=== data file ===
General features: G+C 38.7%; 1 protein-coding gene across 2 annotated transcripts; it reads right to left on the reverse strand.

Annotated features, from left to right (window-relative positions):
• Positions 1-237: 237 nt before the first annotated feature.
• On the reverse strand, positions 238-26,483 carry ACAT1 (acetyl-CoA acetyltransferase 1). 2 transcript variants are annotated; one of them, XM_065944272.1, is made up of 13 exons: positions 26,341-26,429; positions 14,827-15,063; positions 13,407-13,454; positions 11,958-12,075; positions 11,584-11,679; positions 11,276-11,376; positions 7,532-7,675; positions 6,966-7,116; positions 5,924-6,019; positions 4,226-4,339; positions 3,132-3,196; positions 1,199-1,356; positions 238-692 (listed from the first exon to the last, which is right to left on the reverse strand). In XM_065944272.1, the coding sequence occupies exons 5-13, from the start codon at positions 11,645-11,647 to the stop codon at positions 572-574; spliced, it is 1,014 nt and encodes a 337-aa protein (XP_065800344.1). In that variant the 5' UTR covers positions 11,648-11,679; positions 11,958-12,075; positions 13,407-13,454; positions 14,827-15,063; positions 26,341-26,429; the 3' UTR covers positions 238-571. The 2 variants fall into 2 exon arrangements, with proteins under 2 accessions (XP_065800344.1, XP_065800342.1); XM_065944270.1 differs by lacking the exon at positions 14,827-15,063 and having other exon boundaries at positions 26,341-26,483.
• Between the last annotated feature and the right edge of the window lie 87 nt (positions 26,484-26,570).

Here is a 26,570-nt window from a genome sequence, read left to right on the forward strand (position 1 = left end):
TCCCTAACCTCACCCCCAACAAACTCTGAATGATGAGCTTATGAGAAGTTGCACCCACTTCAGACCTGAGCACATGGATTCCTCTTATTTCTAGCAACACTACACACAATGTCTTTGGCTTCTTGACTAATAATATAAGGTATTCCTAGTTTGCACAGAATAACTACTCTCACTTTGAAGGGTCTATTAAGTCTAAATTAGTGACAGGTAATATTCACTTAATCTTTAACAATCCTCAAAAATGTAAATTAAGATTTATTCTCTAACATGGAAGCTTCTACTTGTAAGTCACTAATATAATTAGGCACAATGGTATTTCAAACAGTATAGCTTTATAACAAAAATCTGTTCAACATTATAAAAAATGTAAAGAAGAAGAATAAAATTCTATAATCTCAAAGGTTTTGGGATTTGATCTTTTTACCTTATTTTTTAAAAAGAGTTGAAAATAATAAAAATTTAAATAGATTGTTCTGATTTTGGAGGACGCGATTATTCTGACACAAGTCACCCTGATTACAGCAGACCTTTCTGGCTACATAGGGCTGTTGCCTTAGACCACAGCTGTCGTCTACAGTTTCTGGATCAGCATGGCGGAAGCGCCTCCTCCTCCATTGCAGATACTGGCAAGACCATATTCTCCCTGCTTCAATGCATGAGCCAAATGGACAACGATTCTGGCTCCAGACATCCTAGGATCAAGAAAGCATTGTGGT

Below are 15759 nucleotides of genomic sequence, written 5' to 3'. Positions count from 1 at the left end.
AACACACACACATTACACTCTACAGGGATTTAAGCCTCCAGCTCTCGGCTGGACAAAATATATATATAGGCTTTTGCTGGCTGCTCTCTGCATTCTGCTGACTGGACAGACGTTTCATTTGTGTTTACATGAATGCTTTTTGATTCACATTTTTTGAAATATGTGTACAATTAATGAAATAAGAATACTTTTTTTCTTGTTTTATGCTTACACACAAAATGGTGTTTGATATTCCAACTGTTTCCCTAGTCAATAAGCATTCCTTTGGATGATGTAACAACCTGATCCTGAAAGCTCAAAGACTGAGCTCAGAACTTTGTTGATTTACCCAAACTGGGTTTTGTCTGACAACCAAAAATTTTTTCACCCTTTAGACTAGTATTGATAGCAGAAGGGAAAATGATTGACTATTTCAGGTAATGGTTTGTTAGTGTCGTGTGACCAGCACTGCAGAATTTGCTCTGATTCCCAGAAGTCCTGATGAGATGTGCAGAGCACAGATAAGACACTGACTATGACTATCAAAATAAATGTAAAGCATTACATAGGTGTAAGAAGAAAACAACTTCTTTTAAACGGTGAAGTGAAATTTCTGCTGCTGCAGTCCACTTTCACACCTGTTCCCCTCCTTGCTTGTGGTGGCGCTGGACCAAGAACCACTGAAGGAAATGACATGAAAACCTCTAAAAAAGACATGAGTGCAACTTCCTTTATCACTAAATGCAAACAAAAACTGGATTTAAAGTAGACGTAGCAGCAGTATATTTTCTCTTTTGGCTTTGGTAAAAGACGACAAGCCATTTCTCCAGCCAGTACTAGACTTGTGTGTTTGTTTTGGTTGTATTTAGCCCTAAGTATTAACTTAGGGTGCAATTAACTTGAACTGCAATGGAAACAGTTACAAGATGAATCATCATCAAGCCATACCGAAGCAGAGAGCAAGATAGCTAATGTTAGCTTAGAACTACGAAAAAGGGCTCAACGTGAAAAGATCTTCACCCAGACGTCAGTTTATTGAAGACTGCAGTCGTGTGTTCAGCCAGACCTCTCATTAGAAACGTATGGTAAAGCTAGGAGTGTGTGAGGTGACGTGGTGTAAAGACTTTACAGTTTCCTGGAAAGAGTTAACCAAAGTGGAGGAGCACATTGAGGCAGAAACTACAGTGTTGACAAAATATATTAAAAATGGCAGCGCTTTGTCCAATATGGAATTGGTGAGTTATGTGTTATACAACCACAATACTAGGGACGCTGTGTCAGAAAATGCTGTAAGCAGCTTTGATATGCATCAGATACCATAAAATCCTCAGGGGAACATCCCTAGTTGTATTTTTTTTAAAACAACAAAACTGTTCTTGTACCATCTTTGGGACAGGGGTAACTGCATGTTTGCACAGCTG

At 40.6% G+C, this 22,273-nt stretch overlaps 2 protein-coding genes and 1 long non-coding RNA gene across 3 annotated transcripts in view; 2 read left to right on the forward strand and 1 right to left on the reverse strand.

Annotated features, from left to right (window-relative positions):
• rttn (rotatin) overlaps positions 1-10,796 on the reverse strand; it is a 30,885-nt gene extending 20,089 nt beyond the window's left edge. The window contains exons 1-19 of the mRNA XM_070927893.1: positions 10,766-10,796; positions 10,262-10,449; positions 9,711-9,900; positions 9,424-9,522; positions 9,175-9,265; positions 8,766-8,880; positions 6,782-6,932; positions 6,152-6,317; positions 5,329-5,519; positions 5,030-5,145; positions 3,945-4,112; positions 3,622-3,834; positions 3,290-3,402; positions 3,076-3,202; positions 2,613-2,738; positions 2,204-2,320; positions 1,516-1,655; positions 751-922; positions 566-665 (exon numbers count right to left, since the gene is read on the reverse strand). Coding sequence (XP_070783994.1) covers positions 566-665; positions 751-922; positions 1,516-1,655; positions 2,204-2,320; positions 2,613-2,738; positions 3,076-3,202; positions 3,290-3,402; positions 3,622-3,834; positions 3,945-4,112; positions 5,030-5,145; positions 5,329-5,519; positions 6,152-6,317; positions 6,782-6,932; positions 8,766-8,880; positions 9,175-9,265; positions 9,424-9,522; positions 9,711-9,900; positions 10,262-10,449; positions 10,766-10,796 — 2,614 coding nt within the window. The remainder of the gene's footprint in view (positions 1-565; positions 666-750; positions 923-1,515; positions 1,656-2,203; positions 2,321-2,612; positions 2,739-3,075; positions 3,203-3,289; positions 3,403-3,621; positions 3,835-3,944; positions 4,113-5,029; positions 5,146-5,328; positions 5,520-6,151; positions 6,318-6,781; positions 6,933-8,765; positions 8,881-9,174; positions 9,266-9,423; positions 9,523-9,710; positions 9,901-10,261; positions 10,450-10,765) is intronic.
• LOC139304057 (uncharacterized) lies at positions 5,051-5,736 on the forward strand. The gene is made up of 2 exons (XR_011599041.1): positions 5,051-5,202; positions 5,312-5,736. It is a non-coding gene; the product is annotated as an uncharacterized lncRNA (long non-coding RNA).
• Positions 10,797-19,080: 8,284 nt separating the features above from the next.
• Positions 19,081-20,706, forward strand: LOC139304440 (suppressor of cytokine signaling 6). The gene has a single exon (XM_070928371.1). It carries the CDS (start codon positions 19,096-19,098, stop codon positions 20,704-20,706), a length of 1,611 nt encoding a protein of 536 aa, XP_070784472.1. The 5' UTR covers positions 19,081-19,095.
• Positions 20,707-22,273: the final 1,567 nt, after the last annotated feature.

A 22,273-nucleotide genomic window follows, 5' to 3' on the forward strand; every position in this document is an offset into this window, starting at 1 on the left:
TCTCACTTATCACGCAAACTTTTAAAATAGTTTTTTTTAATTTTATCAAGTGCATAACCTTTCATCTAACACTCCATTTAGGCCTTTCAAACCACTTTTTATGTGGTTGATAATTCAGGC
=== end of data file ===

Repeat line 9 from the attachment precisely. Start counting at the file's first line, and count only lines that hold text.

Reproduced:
AACACACACACATTACACTCTACAGGGATTTAAGCCTCCAGCTCTCGGCTGGACAAAATATATATATAGGCTTTTGCTGGCTGCTCTCTGCATTCTGCTGACTGGACAGACGTTTCATTTGTGTTTACATGAATGCTTTTTGATTCACATTTTTTGAAATATGTGTACAATTAATGAAATAAGAATACTTTTTTTCTTGTTTTATGCTTACACACAAAATGGTGTTTGATATTCCAACTGTTTCCCTAGTCAATAAGCATTCCTTTGGATGATGTAACAACCTGATCCTGAAAGCTCAAAGACTGAGCTCAGAACTTTGTTGATTTACCCAAACTGGGTTTTGTCTGACAACCAAAAATTTTTTCACCCTTTAGACTAGTATTGATAGCAGAAGGGAAAATGATTGACTATTTCAGGTAATGGTTTGTTAGTGTCGTGTGACCAGCACTGCAGAATTTGCTCTGATTCCCAGAAGTCCTGATGAGATGTGCAGAGCACAGATAAGACACTGACTATGACTATCAAAATAAATGTAAAGCATTACATAGGTGTAAGAAGAAAACAACTTCTTTTAAACGGTGAAGTGAAATTTCTGCTGCTGCAGTCCACTTTCACACCTGTTCCCCTCCTTGCTTGTGGTGGCGCTGGACCAAGAACCACTGAAGGAAATGACATGAAAACCTCTAAAAAAGACATGAGTGCAACTTCCTTTATCACTAAATGCAAACAAAAACTGGATTTAAAGTAGACGTAGCAGCAGTATATTTTCTCTTTTGGCTTTGGTAAAAGACGACAAGCCATTTCTCCAGCCAGTACTAGACTTGTGTGTTTGTTTTGGTTGTATTTAGCCCTAAGTATTAACTTAGGGTGCAATTAACTTGAACTGCAATGGAAACAGTTACAAGATGAATCATCATCAAGCCATACCGAAGCAGAGAGCAAGATAGCTAATGTTAGCTTAGAACTACGAAAAAGGGCTCAACGTGAAAAGATCTTCACCCAGACGTCAGTTTATTGAAGACTGCAGTCGTGTGTTCAGCCAGACCTCTCATTAGAAACGTATGGTAAAGCTAGGAGTGTGTGAGGTGACGTGGTGTAAAGACTTTACAGTTTCCTGGAAAGAGTTAACCAAAGTGGAGGAGCACATTGAGGCAGAAACTACAGTGTTGACAAAATATATTAAAAATGGCAGCGCTTTGTCCAATATGGAATTGGTGAGTTATGTGTTATACAACCACAATACTAGGGACGCTGTGTCAGAAAATGCTGTAAGCAGCTTTGATATGCATCAGATACCATAAAATCCTCAGGGGAACATCCCTAGTTGTATTTTTTTTAAAACAACAAAACTGTTCTTGTACCATCTTTGGGACAGGGGTAACTGCATGTTTGCACAGCTG